In terms of the menu, Momo is a mainly vegan cafe, but that should not put meat-eaters (like me) off. You can enjoy large wooden bowls of the eponymous momos (Tibetan dumplings), along with other exotic offerings such as pakora, bhujia and kimchi pancakes, so there are plenty of options to tickle the taste buds of even the most avid carnivores.
There is also internet, which works a dream on my phone but which my laptop has difficulty tracking down, something which is worth noting if you need Wi-Fi in order to work. If you find the internet more of a distraction than a productive tool, Momo is the place for you! (This could also be a personal issue of my old and decrepit laptop...).
Frankies by Fibonacci Coffee
133 Darby St, Cooks Hill, 2300
Monday to Sunday 7.00am til 3.00pm and 6.00pm til 10.00pm
A new find for me, Frankies by Fibonacci Coffee had me impressed from my first visit. Located on Darby Street, next door to the more prominent and ever-popular Three Monkeys, Frankies can be easily overlooked — as it was, by me, until recently. It was after seeing a photo of the interior online that I decided to give it a try, as there is nothing particularly alluring from the outside to draw you in (no bicycle over the door, for example). How sorry I am that I didn't pop in sooner — Frankies is freelancer heaven! For one, the Wi-Fi name and password are written on a board behind the counter, so you don't even need to speak to anyone in order to elicit this information (always a plus for me). Secondly, and this is what makes Frankies so different, there are power sockets, plural — not only ordinary ones but USB plugs too.
Now, I understand the whole 'No we don't have Wi-Fi, talk to people!' mantra, adopted by some cafes (*cough* Bolton Street Pantry *cough*) but sometimes it's not a desire to be antisocial that drives us to ask for 'The Password', but indeed the desire to earn a living. In my humble opinion, all cafes should have power sockets, especially if they offer Wi-Fi; we all know that there is nothing more annoying than your laptop dying mid...
Joking, I'm still here. Do you know why? Because I am in Frankies, plugged in — and anyway, I've already made that joke.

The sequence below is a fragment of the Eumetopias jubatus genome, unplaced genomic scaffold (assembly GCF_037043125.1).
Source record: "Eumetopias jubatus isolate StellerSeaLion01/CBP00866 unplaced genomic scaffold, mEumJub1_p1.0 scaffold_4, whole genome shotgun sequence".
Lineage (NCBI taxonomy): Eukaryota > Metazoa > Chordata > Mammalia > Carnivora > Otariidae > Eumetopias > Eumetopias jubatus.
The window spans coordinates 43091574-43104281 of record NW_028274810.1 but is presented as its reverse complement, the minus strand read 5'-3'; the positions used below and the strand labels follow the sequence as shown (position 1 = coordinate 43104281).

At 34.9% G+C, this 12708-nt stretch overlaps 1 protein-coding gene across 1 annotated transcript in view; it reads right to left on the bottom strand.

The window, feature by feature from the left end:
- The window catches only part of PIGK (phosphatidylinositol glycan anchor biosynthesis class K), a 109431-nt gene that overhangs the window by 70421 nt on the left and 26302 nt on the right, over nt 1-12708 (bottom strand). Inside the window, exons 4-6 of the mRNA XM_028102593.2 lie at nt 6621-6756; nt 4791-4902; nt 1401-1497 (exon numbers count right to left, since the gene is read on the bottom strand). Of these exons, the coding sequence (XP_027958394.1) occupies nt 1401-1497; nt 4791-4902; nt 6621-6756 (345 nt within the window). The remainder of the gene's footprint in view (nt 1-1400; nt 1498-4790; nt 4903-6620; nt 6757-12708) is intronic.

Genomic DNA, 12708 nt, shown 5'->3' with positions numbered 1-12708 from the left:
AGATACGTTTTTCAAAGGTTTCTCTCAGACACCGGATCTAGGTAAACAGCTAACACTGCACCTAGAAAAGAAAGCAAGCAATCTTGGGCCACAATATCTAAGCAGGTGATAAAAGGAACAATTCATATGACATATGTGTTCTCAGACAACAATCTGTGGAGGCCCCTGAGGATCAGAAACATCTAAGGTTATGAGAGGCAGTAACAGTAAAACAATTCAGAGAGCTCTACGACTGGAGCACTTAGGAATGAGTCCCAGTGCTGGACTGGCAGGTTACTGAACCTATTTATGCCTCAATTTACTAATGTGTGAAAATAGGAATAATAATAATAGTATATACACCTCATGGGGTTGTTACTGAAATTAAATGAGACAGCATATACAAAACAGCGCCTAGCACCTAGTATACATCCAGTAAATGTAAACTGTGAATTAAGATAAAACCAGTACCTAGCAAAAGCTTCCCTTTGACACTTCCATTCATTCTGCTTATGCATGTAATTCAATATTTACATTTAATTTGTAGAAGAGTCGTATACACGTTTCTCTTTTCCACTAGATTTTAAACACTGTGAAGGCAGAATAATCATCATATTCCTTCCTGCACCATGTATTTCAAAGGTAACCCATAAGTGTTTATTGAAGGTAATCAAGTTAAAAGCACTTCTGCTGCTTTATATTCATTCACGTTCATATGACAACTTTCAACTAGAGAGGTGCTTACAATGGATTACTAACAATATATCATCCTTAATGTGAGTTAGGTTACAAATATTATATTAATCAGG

137 Darby Street, Cooks Hill, 2300
Monday to Sunday 7.00am til midnight
When I first arrived in Newcastle I was told on numerous occasions that I must visit Goldbergs', and it has become increasingly clear why. Before I even talk about the cafe itself, let me bring your attention to its opening hours: 7am to midnight. There's nothing so special about opening at 7am, especially in Newcastle where people seem to be up and about much earlier than this (something unheard of in London unless you're commuting to work or going on holiday). No, the notable time here is the late-for-Newy hour of midnight. In a city where most cafes close between 3pm-4pm, Goldbergs' is the answer to the fervent cry of 'But where can I get a coffee on my way back from work/on my way to a night shift!?' This is another thing I have found incredibly bizarre about my move across the world — some restaurants close at 8pm, cafes at 2pm and bars at 10pm; aren't those the exact hours when people are wanting to frequent those respective establishments? Again, I digress.
Goldbergs' is certainly a Newcastle institution, as it claims to be. Having been around for generations, this cafe feels loved — the pictures on the walls, the well-used chairs and worn down floor, all add to the welcoming, homey feel. As a result, this place isn't 'trendy' like most other cafes in Newy and, honestly, I may have never ventured in if it hadn't have been for the recommendations. Looking in from the street it looks dark and maybe even a little stuffy but give it a chance and you won't be disappointed as the atmosphere it what helps to get the creative juices flowing. If you want a bit more of a summery vibe, head out the back to be surrounded by palms and twittering birds in the sheltered courtyard. Good food, check. Good coffee, check. Good vibes, check. Long live Goldbergs' and happy writing!